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Julia K Rotow



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    FP01 - Early Stage/Localized Disease (ID 111)

    • Event: WCLC 2020
    • Type: Posters (Featured)
    • Track: Early Stage/Localized Disease
    • Presentations: 1
    • Moderators:
    • Coordinates: 1/28/2021, 00:00 - 00:00, ePoster Hall
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      FP01.05 - The ASCENT Trial: A Phase II Study of Neoadjuvant/Adjuvant Afatinib, Chemoradiation +/- Surgery for Stage III EGFR-Mutant NSCLC (ID 3752)

      00:00 - 00:00  |  Author(s): Julia K Rotow

      • Abstract
      • Slides

      Introduction

      The ADAURA trial showed benefit to adjuvant osimertinib in stage III EGFR-mutant (EGFRm) NSCLC, but the role of TKI induction is unknown. In 2011, we began ASCENT, a phase II trial of neoadjuvant and adjuvant afatinib in addition to standard of care (SOC) curative-intent therapy for EGFRm stage III NSCLC (NCT01553942). The study closed early for slow accrual. This is the final analysis.

      Methods

      ASCENT enrolled patients with EGFRm, stage IIIA/B (AJCC 7th ed.) NSCLC amenable to curative-intent chemoradiation therapy (CRT) ± surgery. Resectability was determined by the treating multidisciplinary team at diagnosis. Patients received neoadjuvant afatinib 40mg QD x 2 months, then concurrent CRT (up to 4 cycles of cisplatin/pemetrexed and 3D conformal RT or intensity-modulated RT personalized to tumor size, site, operability) +/- surgery and an optional 2 years of adjuvant afatinib. The primary outcome was objective response rate (ORR) to neoadjuvant afatinib. Major pathologic response (MPR) was defined as < 10% residual tumor at resection, complete pathologic response (CPR) as no residual tumor.

      Results

      19 patients (14F/5M), median age 56 (range 34-75) were enrolled. 12 had EGFR del19, 7 L858R. 10 were classified as potentially resectable stage IIIA at diagnosis, 9 as unresectable IIIA/B. All completed two months of neoadjuvant afatinib; 5 (26%) required afatinib dose reduction. The ORR after neoadjuvant afatinib was 11/19 (58%; 95% CI, 33-80%). 1 patient initially deemed inoperable became a surgical candidate based on response to neoadjuvant afatinib; 2 patients progressed on neoadjuvant afatinib or exhibited findings that clarified their presenting stage as IV; both discontinued the protocol. The remaining 17 patients proceeded to CRT with pre-op median radiotherapy dose of 54 Gy (range 45-66; n=10), definitive median dose of 67 Gy (range 63-72; n=7). Among 10 patients who underwent resection (all via lobectomy), the MPR rate was 70% (6 MPR, 1 CPR). 13 (68%) patients started adjuvant afatinib after surgery (7) or definitive CRT (6); 4 completed 2 years, 3 discontinued early (median 1.5 months), 2 recurred during adjuvant afatinib and 4 remain on adjuvant therapy. Key grade 3/4 toxicities included rash (n=6), diarrhea (5), esophagitis (3), nausea (3), pneumonitis (2) and febrile neutropenia (1); there were no treatment-related deaths. With median follow-up of 30.6 months (range 3.1-96.3), 9 (47%) patients have recurred, with 5/9 having CNS-only recurrence. Recurrences occurred in 3/10 surgical patients and 5/7 definitive CRT patients. Median PFS was 34.6 months (95% CI 16.9-66.1) and median OS was 69.1 months (95% CI 29.4-NR). 2-year OS is 88% (95% CI 59-97%).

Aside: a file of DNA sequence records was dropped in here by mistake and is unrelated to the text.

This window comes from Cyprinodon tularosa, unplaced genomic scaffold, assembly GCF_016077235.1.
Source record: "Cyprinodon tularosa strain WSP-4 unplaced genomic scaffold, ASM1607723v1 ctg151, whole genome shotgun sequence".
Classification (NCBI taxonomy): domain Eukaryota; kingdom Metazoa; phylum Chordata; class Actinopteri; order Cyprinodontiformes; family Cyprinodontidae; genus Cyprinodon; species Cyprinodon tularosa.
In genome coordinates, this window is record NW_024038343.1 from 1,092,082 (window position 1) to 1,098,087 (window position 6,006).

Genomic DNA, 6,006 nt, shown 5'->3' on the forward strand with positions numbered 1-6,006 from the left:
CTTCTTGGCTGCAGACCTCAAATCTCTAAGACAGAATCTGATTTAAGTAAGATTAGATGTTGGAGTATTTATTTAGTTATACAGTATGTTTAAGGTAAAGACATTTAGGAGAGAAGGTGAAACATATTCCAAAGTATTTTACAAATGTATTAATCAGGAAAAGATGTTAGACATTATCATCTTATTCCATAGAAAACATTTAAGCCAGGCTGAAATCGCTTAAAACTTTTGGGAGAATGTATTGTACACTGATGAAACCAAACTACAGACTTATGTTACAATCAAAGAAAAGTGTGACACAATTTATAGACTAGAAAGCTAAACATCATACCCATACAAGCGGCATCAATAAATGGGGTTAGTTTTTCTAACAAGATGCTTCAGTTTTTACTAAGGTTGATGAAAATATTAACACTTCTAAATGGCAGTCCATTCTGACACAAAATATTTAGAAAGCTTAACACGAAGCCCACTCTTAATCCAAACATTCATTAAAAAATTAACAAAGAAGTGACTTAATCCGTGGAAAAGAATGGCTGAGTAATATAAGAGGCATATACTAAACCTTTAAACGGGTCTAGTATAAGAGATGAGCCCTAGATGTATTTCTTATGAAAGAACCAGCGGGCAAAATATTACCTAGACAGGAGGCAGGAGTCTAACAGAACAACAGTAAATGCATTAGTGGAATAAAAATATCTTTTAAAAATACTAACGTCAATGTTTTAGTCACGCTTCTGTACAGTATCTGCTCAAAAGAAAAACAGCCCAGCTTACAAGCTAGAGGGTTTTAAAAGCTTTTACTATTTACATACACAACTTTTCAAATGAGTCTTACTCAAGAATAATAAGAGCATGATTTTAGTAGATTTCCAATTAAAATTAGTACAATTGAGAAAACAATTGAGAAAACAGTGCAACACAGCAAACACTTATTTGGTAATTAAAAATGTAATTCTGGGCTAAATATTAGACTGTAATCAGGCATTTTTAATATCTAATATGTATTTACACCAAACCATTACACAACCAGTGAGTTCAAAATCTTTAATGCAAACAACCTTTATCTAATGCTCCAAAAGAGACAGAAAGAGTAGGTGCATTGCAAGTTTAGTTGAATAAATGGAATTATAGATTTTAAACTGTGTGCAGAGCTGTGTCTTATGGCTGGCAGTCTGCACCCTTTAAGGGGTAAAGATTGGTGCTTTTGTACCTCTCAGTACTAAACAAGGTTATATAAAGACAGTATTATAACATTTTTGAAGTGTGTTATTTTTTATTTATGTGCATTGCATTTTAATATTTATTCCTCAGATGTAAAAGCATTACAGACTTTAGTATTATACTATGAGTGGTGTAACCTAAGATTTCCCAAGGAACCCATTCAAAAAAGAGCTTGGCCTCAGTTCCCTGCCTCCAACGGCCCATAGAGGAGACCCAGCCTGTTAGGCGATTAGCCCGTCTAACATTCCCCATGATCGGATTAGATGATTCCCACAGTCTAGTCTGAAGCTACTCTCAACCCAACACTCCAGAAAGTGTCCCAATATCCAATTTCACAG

Conclusion

      In stage III EGFRm NSCLC, 2 months of neoadjuvant afatinib is associated with an ORR comparable to that seen in advanced disease and does not impair receipt of SOC chemoradiotherapy ± surgery. PFS and OS are favorable in this single-arm study. The high rate of CNS-only recurrence highlights a potential for improved outcomes with more CNS-penetrant EGFR TKIs. Along with the interim results of ADAURA, these results support genotype-directed therapies in stage III EGFRm NSCLC, though the optimal sequence of TKI therapy will need to be defined.

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    FP14 - Targeted Therapy - Clinically Focused (ID 252)

    • Event: WCLC 2020
    • Type: Posters (Featured)
    • Track: Targeted Therapy - Clinically Focused
    • Presentations: 1
    • Moderators: